AVG's New Privacy Policy Will Sell Customer Data to Advertisers

AVG's New Privacy Policy Will Sell Customer Data to Advertisers

posted Sunday Sep 20, 2015 by Nicholas DiMeo

With the sensitive topic of data privacy and protection being so prevalent as of late, would you ever expect an anti-virus and Internet security company to breach consumers' trust of said data and privacy? This week, we might have seen it all, as AVG is now in the hot seat for their latest privacy policy, which openly states that it will sell your information.

A new privacy policy will be enacted across all AVG products beginning October 15th. In it, AVG says that in order to support its free version of the insanely popular anti-virus, it will be mining, collecting and selling your data. AVG says not to worry though, as it will not sell personally identifiable info.

We collect non-personal data to make money from our free offerings so we can keep them free, including:

- Advertising ID associated with your device;

- Browsing and search history, including meta data;

- Internet service provider or mobile network you use to connect to our products; and

- Information regarding other applications you may have on your device and how they are used.

There are two important things to note here. First, I do commend AVG for proactively putting up a blog post before implementing the policy, allowing users to decide whether or not to use their service moving forward. The second thing to mention is merely a friendly reminder that whenever a product is free, almost every time it is because the end-user is a product for the company. This is the case here, as it is with Facebook and many other services that have no charge to the consumer on the web.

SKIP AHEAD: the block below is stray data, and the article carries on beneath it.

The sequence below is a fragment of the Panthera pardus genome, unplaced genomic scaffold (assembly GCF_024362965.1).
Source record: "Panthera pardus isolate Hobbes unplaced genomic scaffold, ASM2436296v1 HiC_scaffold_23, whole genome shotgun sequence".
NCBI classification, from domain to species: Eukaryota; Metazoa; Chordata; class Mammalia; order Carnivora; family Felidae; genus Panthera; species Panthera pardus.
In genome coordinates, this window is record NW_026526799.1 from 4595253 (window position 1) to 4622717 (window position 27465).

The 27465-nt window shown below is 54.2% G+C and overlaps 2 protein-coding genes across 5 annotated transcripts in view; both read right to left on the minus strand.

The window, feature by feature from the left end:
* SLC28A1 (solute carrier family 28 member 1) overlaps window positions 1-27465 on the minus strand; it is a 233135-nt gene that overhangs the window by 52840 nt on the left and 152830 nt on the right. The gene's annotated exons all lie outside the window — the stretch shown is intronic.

AVG did say that even though it won't sell your address, age, IP and the like, that the info may still be shared with its partners if they ask. The Czech-based company also said that things like credit card details will never be sold, but they might be leaked inside your browsing history that AVG will send to advertisers. Those two facts alone should be enough for anyone to deter from using these products, so long as those people are concerned with their data. Again, the policy goes into effect on October 15th, giving you enough time to uninstall any AVG-related product and replace it with something else, if you so choose.

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